It seems like a no-brainer. You’re a handy person, and you’re simply building a little screened porch onto your family room area. None of your neighbors can see it, and it’s not going to have anything more inside except for a few electrical outlets and a ceiling fan. Plus, maybe some vinyl planking, walls, and windows. Even the roof is just corrugated metal. You’re following the instructions on a YouTube DIY video, and it’s going great so far.
But what happens if you get caught without a building permit? Can you get in trouble for this very straight-forward and unobtrusive project? Why do building permits exist in the first place? Changes to your home go on the record because it’s important that homeowners do things correctly, following the current safety codes for electrical, plumbing, and structure. Doing it wrong could mean exposed wires, short-circuiting, and extensive repairs that could translate into thousands of dollars in damage. Worse yet, potential damage to your neighbors’ property as well.
Failing to follow the rules and get signed off on some projects may mean having to rip it all out and start again when selling your home after an inspection is done, costing hundreds to thousands of dollars. Even if you have an inspector enter your home to sign off on a permitted project, they may notice something else amiss with another part of your house. You may or may not have been the person who did the work, but that doesn’t matter to them. All that matters is the structure. If they research and discover non-permitted work was done, there may be consequences. Trying to sell a home with non-permitted rooms or work may also find you have to reduce the price of your home significantly. Realtors may not include non-permitted bedrooms and baths (or the correlating square footage) in their listings and must disclose the anomalies in the listing description in most states. In some areas, even removing the closet in a given room to make it into an office means you’ve automatically lost a bedroom in the count.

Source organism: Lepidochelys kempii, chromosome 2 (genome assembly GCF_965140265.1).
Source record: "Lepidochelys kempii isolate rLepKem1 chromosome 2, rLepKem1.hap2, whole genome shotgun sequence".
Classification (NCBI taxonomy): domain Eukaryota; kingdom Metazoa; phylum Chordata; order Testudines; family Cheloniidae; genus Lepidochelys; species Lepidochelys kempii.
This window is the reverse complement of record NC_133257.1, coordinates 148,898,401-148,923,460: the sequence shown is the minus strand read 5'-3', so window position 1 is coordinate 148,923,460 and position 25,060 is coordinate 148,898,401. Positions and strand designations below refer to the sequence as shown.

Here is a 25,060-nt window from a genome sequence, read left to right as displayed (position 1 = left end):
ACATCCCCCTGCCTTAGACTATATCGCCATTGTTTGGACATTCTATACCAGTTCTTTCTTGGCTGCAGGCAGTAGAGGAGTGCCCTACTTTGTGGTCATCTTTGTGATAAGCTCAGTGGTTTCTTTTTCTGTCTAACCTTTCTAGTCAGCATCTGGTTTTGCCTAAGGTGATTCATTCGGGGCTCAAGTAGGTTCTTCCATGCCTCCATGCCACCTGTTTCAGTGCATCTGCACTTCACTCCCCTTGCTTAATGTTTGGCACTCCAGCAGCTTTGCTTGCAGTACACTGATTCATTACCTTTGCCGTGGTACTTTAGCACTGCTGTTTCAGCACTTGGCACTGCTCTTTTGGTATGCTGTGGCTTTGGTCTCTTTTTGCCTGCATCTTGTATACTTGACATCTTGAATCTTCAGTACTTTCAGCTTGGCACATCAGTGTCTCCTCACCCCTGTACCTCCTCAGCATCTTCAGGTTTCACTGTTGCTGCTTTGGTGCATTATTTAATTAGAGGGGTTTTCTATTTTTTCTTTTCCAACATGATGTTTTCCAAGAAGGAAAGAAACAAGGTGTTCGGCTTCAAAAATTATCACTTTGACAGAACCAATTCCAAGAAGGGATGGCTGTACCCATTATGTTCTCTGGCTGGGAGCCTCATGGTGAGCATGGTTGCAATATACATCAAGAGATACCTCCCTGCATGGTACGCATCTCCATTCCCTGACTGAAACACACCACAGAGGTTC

The general rule of thumb is that structural, electrical, plumbing or mechanical work will require a permit, but here is a breakdown:
Installing fencing or repairing it is something you would not think requires a permit. But there are height restrictions in many locales. Especially if you have neighborhood rules about aesthetics. Installing a fence that does not match those around it, you might be forced to take it down and start again. Check with a local fencing contractor, even if you are doing the work yourself.
If you are installing windows that are larger than the current opening, a permit is required. Even a retrofit for newer windows may require one. You won’t know unless you call your local building permit office. Same for skylights and new doors. There are several reasons for this, including energy calculations for how much glass exposure your house is permitted without having to upgrade your HVAC system.
As for plumbing and electrical work, you’ll need permits when installing or replacing wiring for an outlet, a ceiling fan or overhead lighting — especially recessed or can lights. Smaller projects like repairs and light fixture switch-outs probably won’t require it. As for plumbing, codes often change, which means you usually can’t just replace pipes and fittings with the same kinds that have been in your house for decades. A plumber can tell you what is being used now.
Structural changes are without a doubt the most noticeable renovations you can make to your home — things like changes to any load-bearing walls, adding or repairing balconies, decks, porches, roofs or foundation flooring. Additions, new construction, remodels, repairs, replacements, and upgrades totaling $5,000 or more will require a permit, including detached structures like garages, sheds, and platforms. Exceptions to this rule include construction less than 200 square feet.
As for heating and cooling, the person you hire to replace your water cooler will get a permit for you, as will the contractor making changes to your heating and air conditioning. Changes to the ventilation system, gas and wood fireplaces and ducts will also require a permit. This does not include filter changes, motor lubrication or equipment cleaning.
So, what can you do WITHOUT a permit? Plenty. Replacing flooring, doing minor electrical repairs, installing new countertops, replacing bathroom fixtures (faucets, showerheads, painting and wallpapering, as well as landscaping work, are all exempt from permit requirements.
The best rule of thumb is to with check with or hire a professional, who will have the experience to determine if your project requires an inspector to check for any red flags afterward. Professionals are always under strict scrutiny by the areas in which they do their work and will usually be the ones to procure the permits. They understand the bureaucracy, know the personnel at city hall, can do the paperwork in their sleep, and will no doubt take less time to get the job done.
Source: Redfin, Smileyfirm, TBWS